Terroir of the Deep
In at least one respect, wine is the opposite of religion. A religious proselytiser’s goal is to spread the word, so all might be saved along with him. A wine geek, on the other hand, secretly hopes the hordes won’t find the path to his jealously guarded private nirvana.
Sadly for China’s Burgundy lovers, the game is up. Not only is Burgundy all over the Chinese press, its Hong Kong auction prices are ascending. Labels such as Jayer, Rousseau and de Vogue might, we fear, become accessible only to those who know them by their Chinese epithets, à la “Chairman Mao” for Mouton-Rothschild.
But before the wailing and the gnashing of teeth commences in earnest, remember Burgundy is, and has always been, a wine that rewards the studious.
We don’t mean Burgundy can only be enjoyed by “wine nerds” – if anything, it’s one of the world’s rare great wines that can be savoured at many levels at many stages of its life.
But to state the obvious: Burgundy is complicated.
And so, for those who treat Burgundy as they do Bordeaux and primarily derive pleasure from a few top brands, the next few years may be markedly less enjoyable, or at least more expensive. However, for the person who appreciates variety and is willing to put in the effort, there will always be a small supply of vinous salvation.
We were recently reminded of the true pleasures of Burgundy by the visit of two young winemakers – David Duband, of the eponymous domaine, and Jean-Nicolas Meo, of Meo-Camuzet. Observing their wines side by side showed perfectly the diverse character of Burgundy: the lucid, flirtatious pink of Duband’s delicate, perfumed wines stood in stark contrast to Meo’s more brooding, contemplative mauve. A quick primer for those who are not (yet) veritable Burghounds: “Burgundy” is a fairly damp, chilly French wine region, and the wine produced there is from either pinot noir (red) or chardonnay (white) grapes, although never a mix of the two. Unlike pinot noir from the New World, which tends to emphasise fruit, opulence and, in some cases, oak, Burgundy was traditionally made with the aim of expressing the terroir (local character) of its hundreds of carefully delineated vineyards.
If that has you scrambling for the nearest bottle of Central Otago pinot, take heart – Burgundy’s complexity can be an opportunity.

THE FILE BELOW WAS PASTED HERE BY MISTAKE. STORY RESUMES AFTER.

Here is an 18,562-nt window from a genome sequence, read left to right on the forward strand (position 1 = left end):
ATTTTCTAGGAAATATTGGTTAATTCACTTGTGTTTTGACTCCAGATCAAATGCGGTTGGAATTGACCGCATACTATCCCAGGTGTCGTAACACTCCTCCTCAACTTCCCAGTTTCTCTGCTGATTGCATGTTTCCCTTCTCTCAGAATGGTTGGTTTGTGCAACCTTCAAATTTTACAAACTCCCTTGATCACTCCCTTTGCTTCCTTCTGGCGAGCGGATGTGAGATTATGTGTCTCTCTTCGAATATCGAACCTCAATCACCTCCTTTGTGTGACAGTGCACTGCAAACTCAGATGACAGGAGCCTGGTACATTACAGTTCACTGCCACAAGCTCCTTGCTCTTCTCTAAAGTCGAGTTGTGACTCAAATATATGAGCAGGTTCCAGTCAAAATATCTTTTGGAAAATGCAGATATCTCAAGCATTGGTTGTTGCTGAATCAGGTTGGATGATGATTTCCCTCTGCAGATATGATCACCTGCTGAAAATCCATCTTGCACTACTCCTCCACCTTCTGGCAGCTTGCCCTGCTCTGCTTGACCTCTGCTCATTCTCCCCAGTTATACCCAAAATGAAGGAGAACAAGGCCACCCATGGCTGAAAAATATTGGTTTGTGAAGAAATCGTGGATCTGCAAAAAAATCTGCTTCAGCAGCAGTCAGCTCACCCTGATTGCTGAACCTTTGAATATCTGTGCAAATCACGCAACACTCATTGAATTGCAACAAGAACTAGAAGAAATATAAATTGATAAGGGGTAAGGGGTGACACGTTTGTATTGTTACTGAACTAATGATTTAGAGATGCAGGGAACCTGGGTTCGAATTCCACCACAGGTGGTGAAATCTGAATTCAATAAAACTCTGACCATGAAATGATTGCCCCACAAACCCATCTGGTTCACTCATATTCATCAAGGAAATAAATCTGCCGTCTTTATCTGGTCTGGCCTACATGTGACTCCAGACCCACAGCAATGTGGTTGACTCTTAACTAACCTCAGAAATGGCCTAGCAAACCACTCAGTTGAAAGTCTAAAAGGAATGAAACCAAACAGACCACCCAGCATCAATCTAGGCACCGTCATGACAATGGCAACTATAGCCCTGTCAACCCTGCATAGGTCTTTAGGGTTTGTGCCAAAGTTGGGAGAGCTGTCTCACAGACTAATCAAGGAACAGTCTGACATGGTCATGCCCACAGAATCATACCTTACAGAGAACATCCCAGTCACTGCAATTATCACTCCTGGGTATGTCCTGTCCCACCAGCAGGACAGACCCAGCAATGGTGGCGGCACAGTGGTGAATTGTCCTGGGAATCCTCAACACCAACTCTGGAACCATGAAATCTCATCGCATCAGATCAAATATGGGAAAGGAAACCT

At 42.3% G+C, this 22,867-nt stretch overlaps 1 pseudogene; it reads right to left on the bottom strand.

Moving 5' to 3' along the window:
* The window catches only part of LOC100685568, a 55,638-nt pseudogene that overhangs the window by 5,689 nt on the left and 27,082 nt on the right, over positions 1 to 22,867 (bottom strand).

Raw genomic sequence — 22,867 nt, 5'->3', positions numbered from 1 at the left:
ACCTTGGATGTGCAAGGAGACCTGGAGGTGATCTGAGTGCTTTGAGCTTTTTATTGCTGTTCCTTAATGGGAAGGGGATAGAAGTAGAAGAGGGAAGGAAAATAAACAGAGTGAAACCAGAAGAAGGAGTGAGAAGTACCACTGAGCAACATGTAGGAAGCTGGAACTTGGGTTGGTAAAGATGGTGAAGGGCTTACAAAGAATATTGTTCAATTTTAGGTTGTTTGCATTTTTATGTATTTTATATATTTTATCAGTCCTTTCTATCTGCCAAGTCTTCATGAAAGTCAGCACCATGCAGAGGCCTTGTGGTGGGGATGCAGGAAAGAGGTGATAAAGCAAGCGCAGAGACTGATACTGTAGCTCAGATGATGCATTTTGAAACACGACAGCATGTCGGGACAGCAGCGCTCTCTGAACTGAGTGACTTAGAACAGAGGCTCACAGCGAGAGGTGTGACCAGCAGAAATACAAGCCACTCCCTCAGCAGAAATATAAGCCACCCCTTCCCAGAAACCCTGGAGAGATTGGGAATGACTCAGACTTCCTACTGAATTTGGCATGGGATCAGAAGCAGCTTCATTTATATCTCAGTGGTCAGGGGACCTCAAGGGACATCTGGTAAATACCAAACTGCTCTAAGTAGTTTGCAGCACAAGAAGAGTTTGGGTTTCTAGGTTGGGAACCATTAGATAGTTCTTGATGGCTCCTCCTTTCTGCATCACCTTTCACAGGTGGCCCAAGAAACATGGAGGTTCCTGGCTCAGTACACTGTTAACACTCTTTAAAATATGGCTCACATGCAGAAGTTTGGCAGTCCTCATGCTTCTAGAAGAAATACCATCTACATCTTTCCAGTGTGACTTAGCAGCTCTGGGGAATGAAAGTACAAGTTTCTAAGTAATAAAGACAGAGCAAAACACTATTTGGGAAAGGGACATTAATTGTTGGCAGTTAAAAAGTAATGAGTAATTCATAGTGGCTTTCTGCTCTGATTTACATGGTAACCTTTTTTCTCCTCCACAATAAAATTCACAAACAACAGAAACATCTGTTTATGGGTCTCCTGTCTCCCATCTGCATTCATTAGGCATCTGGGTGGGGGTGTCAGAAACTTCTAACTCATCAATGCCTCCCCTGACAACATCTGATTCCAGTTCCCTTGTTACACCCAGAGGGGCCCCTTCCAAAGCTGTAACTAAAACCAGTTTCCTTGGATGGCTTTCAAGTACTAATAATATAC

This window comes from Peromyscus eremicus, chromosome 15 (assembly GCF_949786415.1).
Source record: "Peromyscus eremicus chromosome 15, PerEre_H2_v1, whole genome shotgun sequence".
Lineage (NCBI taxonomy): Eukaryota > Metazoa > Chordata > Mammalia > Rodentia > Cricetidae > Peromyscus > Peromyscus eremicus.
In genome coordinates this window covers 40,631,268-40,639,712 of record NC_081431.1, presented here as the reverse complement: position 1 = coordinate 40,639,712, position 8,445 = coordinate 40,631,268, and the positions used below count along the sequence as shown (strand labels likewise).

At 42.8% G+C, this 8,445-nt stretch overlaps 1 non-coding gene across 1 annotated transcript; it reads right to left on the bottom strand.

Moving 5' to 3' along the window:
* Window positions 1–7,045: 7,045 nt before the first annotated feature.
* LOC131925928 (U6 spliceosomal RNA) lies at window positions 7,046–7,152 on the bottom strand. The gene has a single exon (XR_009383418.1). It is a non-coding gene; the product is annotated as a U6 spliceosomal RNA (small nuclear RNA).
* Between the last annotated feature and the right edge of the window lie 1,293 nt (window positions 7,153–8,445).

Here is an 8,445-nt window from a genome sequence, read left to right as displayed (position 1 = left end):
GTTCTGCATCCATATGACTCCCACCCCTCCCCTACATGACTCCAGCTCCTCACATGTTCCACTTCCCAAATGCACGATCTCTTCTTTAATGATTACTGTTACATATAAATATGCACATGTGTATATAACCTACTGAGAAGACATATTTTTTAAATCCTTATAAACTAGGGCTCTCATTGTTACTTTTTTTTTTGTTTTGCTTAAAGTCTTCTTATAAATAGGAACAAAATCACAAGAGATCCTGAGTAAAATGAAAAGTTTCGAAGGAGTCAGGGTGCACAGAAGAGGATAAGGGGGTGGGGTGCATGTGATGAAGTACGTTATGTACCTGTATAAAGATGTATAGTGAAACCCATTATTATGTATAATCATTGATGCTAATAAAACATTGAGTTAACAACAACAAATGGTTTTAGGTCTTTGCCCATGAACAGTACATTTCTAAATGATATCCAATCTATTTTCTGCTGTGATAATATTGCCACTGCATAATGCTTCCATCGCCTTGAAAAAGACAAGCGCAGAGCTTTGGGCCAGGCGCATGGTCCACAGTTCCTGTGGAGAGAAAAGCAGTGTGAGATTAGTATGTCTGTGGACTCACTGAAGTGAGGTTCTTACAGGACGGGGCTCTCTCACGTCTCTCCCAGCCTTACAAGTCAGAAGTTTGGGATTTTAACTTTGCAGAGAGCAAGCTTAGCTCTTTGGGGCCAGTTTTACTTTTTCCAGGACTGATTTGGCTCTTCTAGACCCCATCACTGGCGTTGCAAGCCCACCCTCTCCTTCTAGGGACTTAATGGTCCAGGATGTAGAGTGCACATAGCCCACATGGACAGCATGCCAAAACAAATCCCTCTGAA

Its appellation system is straightforward once you have the breakdown. The “appellations” can be based on region (as in Bourgogne rouge), village (as in the ubiquitous hyphenates like Vosne-Romanee and Nuits-Saint-Georges, where Meo and Duband respectively grow most of their grapes), or by their specific vineyards, either premier cru or grand cru (as in Romanee-Conti, home of DRC wines).
If you are the skeptical type who’d like to know ahead of time the benefits you might gain for your time and effort, the proof is in the pudding. The wines of Duband and Meo, for example, are derived from vineyards no further apart than Western Market and The Landmark, but what a difference it makes.
Vosne-Romanee, the home of Meo-Camuzet, is arguably the king of Burgundy’s villages: aristocratic, high-toned and slightly austere in its youth, with layers of complexity exposed over time. Nuits-Saint-Georges, the village of Duband that some consider one of Burgundy’s most underrated, could be called its prince: rough around the edges but areal charmer, with more substance than meets the eye.
If you have no head for geography but are intrigued, take note: in a way, Burgundy is also a land of big winemakers (not to be confused with big brands). Henri Jayer was one such, with an iconic style that has been the apex of many a Burgundy lover’s drinking career. Jayer’s unfiltered, oak-coddled wines, with their aroma-plumping cold soaks and nary a bitter trace of grape stem to mar their plushness, are some of the most prized.
This same Jayer, until 1988, made the wines of Meo-Camuzet, although you wouldn’t know it from the label. The wines stay true to the legacy and offer those of us who may never have the chance to sip a Jayer an extremely palatable alternative.
We needn’t give up on Burgundy because of the developing cult of its top brands – although we will miss them, they are not the be all and end all of Burgundy. There will always remain at least a few bottles affordable enough for us to make occasional direct contact with the divine. Burgundy is a different place now than it was in the days of the legends. Jayer, for example, would not have had to deal with the concept of climate change, which has come to the fore in recent years, nor concepts such as organic or biodynamic viticulture.
“Definitely there is a difference in taste,” Meo remarks. “The grapes produced by organic viticulture are more acidic and tannic.”
What does Jean-Nicolas have to say about Jayer’s legacy? “I immediately liked his wines, but I have to live my own life. Things are naturally different than they were, but the linkage is still there.”
As published in the South China Morning Post